Type of Document Master's Thesis Author Martin, Allen URN etd-11202012-040143 Title Cooking system interactions :compatibility of energy source and container material Degree Master of Science Department Housing, Interior Design, and Resource Management Advisory Committee
Advisor Name Title Lovingood, Rebecca P. Committee Chair Long, D. D. Committee Member Schnepf, Marilyn I. Committee Member Keywords
Date of Defense 1988-05-05 Availability restricted Abstract
A laboratory experiment was performed to investigate the interaction between container material and energy source. The energy sources used include: conventional electric coil, gas flame, induction, solid element, and electric resistance coil under glass-ceramic. The container materials investigated include: thin gauge aluminum, heavy gauge aluminum, glass—ceramic, thin gauge porcelain—on-steel, and heavy gauge stainless steel with thick aluminum heat core. Crepes were prepared to determine the browning pattern for each cooking system (combination of energy source and container material). Water was used as a test medium for both speed of heating and retained heat tests. Duncan Multiple Range Tests were performed to determine significant differences between systems, and a General Linear Models Procedure was used to assess the contribution made by each variable on variances between systems.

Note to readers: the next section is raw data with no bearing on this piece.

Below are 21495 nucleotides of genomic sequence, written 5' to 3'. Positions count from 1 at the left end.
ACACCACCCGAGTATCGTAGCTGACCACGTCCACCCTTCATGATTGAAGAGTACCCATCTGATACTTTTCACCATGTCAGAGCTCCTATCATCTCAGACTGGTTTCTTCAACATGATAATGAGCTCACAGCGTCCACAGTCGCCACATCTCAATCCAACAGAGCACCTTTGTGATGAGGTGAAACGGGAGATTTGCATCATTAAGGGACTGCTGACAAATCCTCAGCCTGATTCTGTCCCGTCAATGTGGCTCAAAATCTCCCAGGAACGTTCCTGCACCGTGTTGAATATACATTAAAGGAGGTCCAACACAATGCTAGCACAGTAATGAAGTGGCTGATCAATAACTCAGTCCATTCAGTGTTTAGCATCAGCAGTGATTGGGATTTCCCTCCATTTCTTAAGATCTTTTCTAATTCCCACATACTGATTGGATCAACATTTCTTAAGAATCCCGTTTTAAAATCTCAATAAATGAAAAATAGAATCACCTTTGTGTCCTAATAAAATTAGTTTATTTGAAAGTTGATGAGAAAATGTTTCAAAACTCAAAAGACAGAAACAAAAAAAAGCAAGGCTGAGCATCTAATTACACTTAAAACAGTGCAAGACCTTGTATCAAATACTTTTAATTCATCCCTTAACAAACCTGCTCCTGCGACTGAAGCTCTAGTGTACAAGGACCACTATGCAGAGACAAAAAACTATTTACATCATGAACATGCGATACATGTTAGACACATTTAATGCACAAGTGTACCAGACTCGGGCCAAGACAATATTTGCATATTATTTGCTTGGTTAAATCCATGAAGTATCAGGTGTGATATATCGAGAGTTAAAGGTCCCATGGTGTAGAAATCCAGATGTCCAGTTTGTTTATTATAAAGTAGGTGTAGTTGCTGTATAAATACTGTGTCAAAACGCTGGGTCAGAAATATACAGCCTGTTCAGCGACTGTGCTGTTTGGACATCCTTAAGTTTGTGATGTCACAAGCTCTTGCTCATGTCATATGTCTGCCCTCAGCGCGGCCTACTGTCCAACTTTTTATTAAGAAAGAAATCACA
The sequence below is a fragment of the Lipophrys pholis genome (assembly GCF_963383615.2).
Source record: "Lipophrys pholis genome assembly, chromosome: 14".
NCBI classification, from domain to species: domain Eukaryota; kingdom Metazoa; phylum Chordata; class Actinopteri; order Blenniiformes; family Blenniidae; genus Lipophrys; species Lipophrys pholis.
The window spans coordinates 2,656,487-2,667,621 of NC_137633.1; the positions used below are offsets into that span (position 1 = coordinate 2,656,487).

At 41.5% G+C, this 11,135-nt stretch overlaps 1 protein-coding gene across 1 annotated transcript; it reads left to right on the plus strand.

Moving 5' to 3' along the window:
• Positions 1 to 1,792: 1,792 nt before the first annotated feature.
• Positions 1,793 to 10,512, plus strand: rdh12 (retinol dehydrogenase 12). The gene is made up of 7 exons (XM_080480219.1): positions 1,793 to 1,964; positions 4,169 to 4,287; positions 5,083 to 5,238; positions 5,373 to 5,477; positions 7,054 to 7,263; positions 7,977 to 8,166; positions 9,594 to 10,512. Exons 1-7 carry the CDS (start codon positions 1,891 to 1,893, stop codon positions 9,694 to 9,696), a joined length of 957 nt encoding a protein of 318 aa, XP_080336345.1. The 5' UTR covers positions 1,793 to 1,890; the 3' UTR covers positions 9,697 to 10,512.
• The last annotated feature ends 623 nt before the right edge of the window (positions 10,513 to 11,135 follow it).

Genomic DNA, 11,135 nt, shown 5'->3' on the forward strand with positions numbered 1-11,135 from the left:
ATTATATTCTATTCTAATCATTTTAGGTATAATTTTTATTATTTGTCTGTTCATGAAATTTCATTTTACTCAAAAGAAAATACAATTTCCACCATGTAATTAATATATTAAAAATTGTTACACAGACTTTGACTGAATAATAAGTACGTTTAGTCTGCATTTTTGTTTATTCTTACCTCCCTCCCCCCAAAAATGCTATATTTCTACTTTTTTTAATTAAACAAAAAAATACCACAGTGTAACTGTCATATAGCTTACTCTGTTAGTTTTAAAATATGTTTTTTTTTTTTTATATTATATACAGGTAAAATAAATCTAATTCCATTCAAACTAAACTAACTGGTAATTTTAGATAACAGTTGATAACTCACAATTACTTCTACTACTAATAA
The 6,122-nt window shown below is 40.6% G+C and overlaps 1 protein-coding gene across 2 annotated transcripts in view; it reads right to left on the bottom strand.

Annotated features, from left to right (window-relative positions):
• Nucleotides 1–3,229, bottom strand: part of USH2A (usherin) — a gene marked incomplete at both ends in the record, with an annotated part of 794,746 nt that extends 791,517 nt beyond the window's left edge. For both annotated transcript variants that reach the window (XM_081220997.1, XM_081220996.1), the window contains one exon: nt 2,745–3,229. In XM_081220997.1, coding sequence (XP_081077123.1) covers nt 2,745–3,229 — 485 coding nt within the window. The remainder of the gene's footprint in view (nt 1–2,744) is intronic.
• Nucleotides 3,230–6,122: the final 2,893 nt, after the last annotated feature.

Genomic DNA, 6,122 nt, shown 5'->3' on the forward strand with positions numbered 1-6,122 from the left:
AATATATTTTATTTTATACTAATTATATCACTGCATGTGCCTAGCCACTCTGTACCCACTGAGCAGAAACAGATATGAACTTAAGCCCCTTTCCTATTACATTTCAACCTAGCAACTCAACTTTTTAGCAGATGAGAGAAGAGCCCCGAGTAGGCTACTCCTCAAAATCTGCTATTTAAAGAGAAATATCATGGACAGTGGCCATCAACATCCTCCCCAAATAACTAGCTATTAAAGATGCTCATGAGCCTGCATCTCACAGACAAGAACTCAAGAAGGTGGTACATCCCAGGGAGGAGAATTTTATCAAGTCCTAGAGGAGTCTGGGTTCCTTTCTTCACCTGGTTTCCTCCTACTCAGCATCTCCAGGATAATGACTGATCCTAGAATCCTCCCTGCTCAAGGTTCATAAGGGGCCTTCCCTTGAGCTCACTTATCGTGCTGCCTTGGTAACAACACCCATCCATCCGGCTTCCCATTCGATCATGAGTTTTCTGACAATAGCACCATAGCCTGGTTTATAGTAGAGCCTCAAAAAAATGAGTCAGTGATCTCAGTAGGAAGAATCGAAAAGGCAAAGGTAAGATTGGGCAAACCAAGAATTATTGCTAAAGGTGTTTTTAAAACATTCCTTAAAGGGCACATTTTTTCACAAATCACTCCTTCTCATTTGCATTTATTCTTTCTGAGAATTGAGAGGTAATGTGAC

When speed of heating, and retained heat are desired, the important variable was the cooktop. The induction, gas flame, and conventional electric coil boiled water more quickly, and the solid element and the electric resistance coil under glass-ceramic retained the most heat. When even browning is desired, the choice of cookware is important. Heavy gauge aluminum and heavy gauge stainless steel with a thick aluminum heat core produced the most even browning. Systems that performed all tests well include the conventional electric coil paired with heavy gauge aluminum or heavy gauge stainless steel with thick aluminum heat core cookware.
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